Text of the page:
Why didn’t anyone give a shit? Because most adults know that if someone shouts “Cunt!” in the street very loudly with total lack of inhibition, they are either happy, drunk, very broken mentally or on drugs. It’s 2012, right? The fact is, the world is still far away from achieving peace, people are more concerned about things they should and should not be concerned with, and swearing really isn’t that offensive any more, providing it’s done well. In fact, it’s part of modern human nature to swear. Far as I can see, it’s the people who don’t swear every now and again who look a bit weird. Or maybe not weird, but way too together to not have teleported here from some other much less stressful future time or dimension. If they did, lucky them but I’d still prefer to remain in this one — unless in theirs you can eat chocolate and cake and drink alcohol and nothing happens to you…although that might not be ideal for everyone, mainly alcoholics.

As for the argument that swearing is something people do when they have nothing better to do, well, I think that’s a load of bollocks. 1) busy people with no time seem to swear more than anyone else, 2) plenty of smart people swear and enjoy doing so and 3) — and this is a BIG 3 — no succession of words can deliver the same powerful blow that a carefully placed Fuck or Cunt can. Seriously, just ask Ray Winstone. You may not like the words, you may not want to hear them, you may feel like someone’s just dropped a snake in your naked lap, but try arguing that point next time you stand on a nail. I think we both know that you’re not going to win.

Aside from all this, swearing, whether you like doing or hearing it or not, is an intrinsic part of everyday life for most of the thinking population — it’s just many of them might only swear while on their own attempting to configure an irritating Powerpoint presentation or cook a boiled-egg for the first time and keep the yoke all runny (how I’m jealous of those who go for a non-runny yoke…). Australian outback tribes may not swear as we know it, seemingly setting a good example, but I’m willing to bet that over the past few thousand years they’ve invented their own unique ways of getting the same point across. Books, theatre and movies are a reflection of life, and so it makes sense that they should be accurate — that’s what I’m trying to say. And don’t try telling me that you can replace swear words with lesser equivalents, because unless you’re Nabokov — and even he liked a swear or three — that’s a load of bollocks, too. Come on now, even Nigella swears!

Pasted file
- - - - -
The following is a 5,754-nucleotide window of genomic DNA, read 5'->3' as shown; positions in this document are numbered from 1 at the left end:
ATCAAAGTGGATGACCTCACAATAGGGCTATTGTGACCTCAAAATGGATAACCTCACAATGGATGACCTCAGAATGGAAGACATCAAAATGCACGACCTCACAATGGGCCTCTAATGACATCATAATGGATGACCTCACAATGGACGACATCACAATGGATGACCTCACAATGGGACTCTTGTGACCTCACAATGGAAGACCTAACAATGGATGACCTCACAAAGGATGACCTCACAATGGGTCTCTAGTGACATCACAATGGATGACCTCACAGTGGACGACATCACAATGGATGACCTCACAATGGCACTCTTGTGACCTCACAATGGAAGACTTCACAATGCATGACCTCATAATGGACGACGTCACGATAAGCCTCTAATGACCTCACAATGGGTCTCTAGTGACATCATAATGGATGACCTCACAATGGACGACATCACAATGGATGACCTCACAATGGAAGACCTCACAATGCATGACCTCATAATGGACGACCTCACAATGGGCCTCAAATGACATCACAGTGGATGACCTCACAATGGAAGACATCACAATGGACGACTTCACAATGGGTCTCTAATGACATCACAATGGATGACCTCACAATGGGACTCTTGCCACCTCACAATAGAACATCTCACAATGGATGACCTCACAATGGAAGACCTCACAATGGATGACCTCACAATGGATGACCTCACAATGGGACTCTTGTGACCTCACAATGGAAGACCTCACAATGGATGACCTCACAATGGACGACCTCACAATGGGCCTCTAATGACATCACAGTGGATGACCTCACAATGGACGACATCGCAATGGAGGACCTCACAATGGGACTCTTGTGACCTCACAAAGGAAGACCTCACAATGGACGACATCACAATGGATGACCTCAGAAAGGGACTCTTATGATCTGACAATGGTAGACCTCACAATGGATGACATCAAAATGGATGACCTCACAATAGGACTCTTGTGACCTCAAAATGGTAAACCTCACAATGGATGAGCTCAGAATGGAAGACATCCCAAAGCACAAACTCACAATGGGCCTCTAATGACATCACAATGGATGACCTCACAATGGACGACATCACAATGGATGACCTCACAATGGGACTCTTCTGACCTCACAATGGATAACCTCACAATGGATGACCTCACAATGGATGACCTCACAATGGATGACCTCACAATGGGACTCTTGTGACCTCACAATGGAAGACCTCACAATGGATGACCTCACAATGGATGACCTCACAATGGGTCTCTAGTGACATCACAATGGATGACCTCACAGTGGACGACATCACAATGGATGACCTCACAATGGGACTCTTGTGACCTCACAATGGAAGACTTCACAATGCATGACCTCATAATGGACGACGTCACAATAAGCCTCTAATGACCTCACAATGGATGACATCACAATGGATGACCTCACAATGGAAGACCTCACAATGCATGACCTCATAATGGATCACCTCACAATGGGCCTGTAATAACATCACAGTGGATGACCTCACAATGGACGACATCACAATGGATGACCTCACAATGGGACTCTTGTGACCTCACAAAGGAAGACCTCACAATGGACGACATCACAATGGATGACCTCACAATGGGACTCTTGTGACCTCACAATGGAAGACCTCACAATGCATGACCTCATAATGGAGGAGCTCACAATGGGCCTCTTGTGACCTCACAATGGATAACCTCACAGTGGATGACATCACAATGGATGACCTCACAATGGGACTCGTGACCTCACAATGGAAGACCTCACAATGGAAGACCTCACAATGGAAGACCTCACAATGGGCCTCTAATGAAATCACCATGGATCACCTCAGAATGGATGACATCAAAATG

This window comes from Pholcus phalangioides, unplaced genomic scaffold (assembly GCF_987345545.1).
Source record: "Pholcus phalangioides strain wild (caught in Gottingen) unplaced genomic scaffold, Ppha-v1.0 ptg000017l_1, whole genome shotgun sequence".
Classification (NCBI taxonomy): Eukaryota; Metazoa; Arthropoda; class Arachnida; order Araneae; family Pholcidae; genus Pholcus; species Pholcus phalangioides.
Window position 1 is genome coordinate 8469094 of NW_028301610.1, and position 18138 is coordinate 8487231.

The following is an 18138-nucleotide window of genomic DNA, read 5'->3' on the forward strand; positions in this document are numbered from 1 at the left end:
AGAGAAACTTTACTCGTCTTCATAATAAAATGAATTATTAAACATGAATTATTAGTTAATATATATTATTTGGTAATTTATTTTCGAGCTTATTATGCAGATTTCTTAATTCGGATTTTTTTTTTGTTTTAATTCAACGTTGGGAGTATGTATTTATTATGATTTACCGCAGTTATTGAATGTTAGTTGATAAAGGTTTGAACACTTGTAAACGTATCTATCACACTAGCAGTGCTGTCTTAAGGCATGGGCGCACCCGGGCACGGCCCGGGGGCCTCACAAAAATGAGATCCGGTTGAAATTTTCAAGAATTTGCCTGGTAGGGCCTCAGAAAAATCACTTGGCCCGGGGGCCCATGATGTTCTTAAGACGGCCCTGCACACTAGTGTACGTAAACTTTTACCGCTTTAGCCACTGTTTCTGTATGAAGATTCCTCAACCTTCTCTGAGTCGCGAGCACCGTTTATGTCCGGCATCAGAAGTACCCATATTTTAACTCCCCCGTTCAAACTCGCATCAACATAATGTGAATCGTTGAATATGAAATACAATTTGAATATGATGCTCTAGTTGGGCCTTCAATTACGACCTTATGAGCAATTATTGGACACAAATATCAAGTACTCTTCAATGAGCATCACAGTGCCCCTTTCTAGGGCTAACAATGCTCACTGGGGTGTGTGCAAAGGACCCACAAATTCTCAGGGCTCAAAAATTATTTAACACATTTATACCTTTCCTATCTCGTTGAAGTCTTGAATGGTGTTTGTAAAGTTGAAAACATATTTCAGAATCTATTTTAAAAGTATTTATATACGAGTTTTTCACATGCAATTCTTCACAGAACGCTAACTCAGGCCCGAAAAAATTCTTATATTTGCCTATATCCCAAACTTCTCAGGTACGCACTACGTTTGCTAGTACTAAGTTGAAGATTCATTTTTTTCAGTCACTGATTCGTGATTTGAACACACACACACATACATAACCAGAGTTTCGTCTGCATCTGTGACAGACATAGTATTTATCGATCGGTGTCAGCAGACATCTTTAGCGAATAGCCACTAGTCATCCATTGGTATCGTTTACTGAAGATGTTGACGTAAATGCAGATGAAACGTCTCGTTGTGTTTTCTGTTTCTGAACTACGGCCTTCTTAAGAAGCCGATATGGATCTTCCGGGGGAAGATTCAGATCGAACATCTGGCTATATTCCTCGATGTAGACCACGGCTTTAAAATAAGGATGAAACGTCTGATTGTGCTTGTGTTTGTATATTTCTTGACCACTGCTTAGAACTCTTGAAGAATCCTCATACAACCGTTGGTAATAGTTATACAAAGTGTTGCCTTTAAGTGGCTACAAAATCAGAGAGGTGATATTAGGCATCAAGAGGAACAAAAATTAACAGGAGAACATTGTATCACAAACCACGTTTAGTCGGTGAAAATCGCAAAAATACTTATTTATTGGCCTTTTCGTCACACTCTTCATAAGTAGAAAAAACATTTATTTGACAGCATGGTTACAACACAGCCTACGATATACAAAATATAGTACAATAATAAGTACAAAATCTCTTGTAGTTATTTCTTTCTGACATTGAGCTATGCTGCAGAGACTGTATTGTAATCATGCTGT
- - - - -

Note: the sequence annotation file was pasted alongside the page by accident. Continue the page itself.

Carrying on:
Equally bollocks is the notion that spelling swear words in print-form with asterisks for the missing characters is somehow better and more appropriate than printing the entire word without. To me, calling a character in a novel a f**king c**t couldn’t be more offensive. Not only is this ruining the flow and power of the words, but it’s making me question why the hell the asterisks are even there, seeing as it’s obvious what I’m reading and would only cause a child to ask even more unsettling questions if he or she did come across it (which would be your fault for leaving the book open, if that was where they got it from). I then laugh or get frustrated at wondering why the asterisks were even used and this ruins everything. By that time, I’m pissed-off with the author and fed-up with the publisher for being such a bloody pussy.

Don’t like swearing? Then read books and go to theatre shows and watch films which aren’t accurate portrayals of real-life situations. Miss out on a whole world of rich, diverse language, simply because you felt a little awkward. Just don’t complain when you realise something huge is missing and you’ve just wasted 5 hours of your life.

After reading all that, I suppose it’s possible you might think I’m always swearing. That I can’t go ten minutes without shouting my mouth off. Except like many advocates of a damn good swear session, that’s not the truth. I like a good swear as much as the next man, but I’m much more selective than I used to be at 14, you know, and I also go easy on it on Facebook and other social media sites, as I’m well aware that in many situations it is simply unecessary. I also don’t drink alcohol ever, as I said, which limits my Friday-night-swearing moments dangerously enough that if I’m the company of northerners, they are in complete disgust.

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4 comments on “Swearing as a bad thing: it’s about time we got the fuck over it

  1. Fucking brilliant! Enough so that an almost blind woman felt the need to say so through a message typed on a teeny tiny phone keyboard (and yes, I swore appropriately in the process).

    Like

    • chrispink says:

      Dear Jean, thanks for the comment. Glad you liked the post! I appreciated the swearing and I know anyone else who reads the comment will do too. Thanks also for making the effort on that phone keypad…I know how that can be 🙂

      Like

  2. Jihan says:

    You are so fucken funny. I hate you.

    Like